Your posture affects both your ability to concentrate and the way energy moves through your body. Find out which positions are most conducive to your meditation practice.
One of the classic images that come to mind when you think about meditation is that of a yogi sitting in lotus position on the floor, back almost impossibly straight. For people new to meditation, it’s a position that can be uncomfortable and hard to maintain for longer periods of time.
While posture is important in meditation, you’re not expected to adopt the perfect posture immediately. It is something you will develop over time.
Body postures are perhaps most well known in yoga where practitioners use Asanas, or body positions to tap into deeper levels of relaxation, awareness, and strength. Meditation, as a branch of yoga, also encourages certain body postures.
Different Meditation Techniques
There are different techniques that can be used for meditation, and the position of the body often depends on the intention of, or reason for, the session. Meditation can be used for relaxation, to develop concentration, to aid in emotional healing, or it may be directed toward self-witnessing, self-understanding, spiritual practices, and mastering one’s own thoughts.
If the purpose behind a meditation session is to relax and heal emotionally, and you prefer to listen to a guided meditation or visualization of some sort, you can choose just about any comfortable position—even lying down. If your intention is to further your practice, it’s more important to keep a position of awareness and attention.
Basic Meditation Posture
For traditional seated meditation, there are many different ways to prepare your body for a session. Traditionally, meditation postures have consisted of sitting crossed-legged with certain mudras (hand positions) in place. However, sitting crossed-legged for longer periods of time is the most common challenge to individuals who are new to meditation, and it’s a major reason why some people quickly abandon the practice altogether. It takes time to get used to sitting crossed-legged without having your legs fall asleep within minutes.
The reason this position is so popular is because it encourages a rested state while at the same time having an active body, which includes your legs. When done properly, your body should not sit heavy on top of your legs. It is an energized position where the entire body remains straight and upright.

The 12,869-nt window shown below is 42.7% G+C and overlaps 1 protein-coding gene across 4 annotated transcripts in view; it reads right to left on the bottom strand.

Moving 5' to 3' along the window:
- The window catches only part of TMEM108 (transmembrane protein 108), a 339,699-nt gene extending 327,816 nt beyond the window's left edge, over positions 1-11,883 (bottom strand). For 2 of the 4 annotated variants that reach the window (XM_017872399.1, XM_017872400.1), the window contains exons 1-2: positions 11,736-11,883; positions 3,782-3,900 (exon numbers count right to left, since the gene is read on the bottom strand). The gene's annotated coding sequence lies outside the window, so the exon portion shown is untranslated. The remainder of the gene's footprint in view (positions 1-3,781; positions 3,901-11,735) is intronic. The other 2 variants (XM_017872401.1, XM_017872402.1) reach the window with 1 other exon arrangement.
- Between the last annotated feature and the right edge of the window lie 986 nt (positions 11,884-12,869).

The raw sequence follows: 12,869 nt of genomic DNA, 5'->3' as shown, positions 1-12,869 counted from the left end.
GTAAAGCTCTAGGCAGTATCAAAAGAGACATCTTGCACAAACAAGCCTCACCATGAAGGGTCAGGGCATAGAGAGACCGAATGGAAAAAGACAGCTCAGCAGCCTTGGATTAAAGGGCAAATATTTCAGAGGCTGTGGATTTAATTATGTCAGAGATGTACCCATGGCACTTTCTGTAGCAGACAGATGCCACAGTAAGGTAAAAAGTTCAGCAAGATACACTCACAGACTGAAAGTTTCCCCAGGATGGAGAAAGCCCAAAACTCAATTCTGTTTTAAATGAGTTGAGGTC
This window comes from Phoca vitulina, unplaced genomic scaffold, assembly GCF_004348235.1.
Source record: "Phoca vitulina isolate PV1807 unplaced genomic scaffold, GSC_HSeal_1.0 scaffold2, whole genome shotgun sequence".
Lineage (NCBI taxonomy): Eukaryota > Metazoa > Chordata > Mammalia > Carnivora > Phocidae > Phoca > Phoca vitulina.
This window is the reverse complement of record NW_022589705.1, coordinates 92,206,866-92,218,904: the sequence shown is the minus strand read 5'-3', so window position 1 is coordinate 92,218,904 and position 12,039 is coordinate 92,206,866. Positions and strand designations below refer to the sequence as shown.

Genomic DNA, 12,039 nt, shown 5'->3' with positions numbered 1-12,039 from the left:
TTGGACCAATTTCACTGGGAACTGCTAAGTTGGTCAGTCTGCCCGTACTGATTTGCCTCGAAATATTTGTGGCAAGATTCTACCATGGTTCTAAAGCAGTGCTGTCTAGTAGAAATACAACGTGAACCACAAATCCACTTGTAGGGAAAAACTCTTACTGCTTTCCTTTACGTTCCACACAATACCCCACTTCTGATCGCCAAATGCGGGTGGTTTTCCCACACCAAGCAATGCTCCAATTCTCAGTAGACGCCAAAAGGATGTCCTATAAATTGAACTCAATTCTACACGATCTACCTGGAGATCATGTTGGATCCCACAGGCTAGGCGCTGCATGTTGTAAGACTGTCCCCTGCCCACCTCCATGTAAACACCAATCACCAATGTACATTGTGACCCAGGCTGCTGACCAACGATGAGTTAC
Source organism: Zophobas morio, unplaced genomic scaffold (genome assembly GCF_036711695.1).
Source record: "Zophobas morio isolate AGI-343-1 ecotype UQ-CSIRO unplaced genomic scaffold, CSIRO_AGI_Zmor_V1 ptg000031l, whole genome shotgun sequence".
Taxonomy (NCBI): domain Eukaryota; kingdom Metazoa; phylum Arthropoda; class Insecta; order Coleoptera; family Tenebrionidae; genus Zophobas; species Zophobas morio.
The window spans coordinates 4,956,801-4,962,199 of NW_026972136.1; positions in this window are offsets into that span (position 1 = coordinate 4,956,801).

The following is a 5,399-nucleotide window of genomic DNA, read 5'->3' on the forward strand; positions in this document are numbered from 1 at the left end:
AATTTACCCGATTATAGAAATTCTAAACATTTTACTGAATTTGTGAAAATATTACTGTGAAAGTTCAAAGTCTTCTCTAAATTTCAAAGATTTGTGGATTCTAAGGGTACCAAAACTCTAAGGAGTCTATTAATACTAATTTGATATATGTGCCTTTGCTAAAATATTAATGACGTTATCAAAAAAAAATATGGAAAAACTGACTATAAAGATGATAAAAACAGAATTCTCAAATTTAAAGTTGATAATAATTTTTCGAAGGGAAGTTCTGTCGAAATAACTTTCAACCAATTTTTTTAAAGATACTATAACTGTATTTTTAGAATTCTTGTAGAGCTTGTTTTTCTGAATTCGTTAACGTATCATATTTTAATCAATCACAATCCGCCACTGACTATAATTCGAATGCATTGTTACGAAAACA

When you meditate, the goal is to get your body to a state of restful awareness, where you can witness the fluctuations of the mind. You don’t have to sit cross-legged, but it is important to make sure you’re comfortable, as this is the number one rule in meditation. Here are a few important things to consider when choosing a position and preparing to meditate.
6 Tips for Finding Comfort in Meditation
- Wear comfortable clothes: Always wear loose-fitting clothes that allow your breathing to be deep and natural. Proper breathing is directly linked to relaxation. Tight jeans or slacks, shirts, and belts might constrict the expansion of the belly.
- Meditate on an empty stomach: A heavy, full stomach can impede your efforts toward awareness and, instead, in the direction of thoughts.
- Sit up straight: A straight spine is essential in meditation. You can sit on the floor cross-legged, or you can sit in a chair. You can even walk while you meditate—the important thing is to keep a straight spine. This will allow the life force energy to move freely throughout the body. This energy is awareness, and awareness is one of the most important components of meditation.
- Get comfortable: Whether you sit in a chair or on a meditation cushion, it’s important to make yourself as comfortable as possible—but not so comfortable that you fall asleep.
- Find the right head position: Keep your chin slightly pulled back, like a soldier at attention.
- Stay warm: If you run cold, use a shawl to cover your body. It provides both warmth and a feeling of protection as you start your journey into the abstract layers of your mind.
When you’re first starting out, don’t worry too much if your posture feels off. Just try to sit with a straight spine and know that it will get easier over time. Perseverance and a deep desire to connect with your inner essence are the main keys to a successful meditation practice, no matter what body position you decide to use.